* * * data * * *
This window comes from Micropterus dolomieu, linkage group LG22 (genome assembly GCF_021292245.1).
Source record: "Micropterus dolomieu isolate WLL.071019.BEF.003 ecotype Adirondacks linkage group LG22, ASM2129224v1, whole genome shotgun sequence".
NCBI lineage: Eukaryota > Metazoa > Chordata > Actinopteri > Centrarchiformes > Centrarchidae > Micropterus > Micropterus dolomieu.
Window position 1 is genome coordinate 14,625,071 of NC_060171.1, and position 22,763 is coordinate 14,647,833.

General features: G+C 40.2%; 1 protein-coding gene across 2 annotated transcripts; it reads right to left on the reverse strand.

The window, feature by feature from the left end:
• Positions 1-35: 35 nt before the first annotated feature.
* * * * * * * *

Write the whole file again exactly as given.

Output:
This window comes from Micropterus dolomieu, linkage group LG22 (genome assembly GCF_021292245.1).
Source record: "Micropterus dolomieu isolate WLL.071019.BEF.003 ecotype Adirondacks linkage group LG22, ASM2129224v1, whole genome shotgun sequence".
NCBI lineage: Eukaryota > Metazoa > Chordata > Actinopteri > Centrarchiformes > Centrarchidae > Micropterus > Micropterus dolomieu.
Window position 1 is genome coordinate 14,625,071 of NC_060171.1, and position 22,763 is coordinate 14,647,833.

General features: G+C 40.2%; 1 protein-coding gene across 2 annotated transcripts; it reads right to left on the reverse strand.

The window, feature by feature from the left end:
• Positions 1-35: 35 nt before the first annotated feature.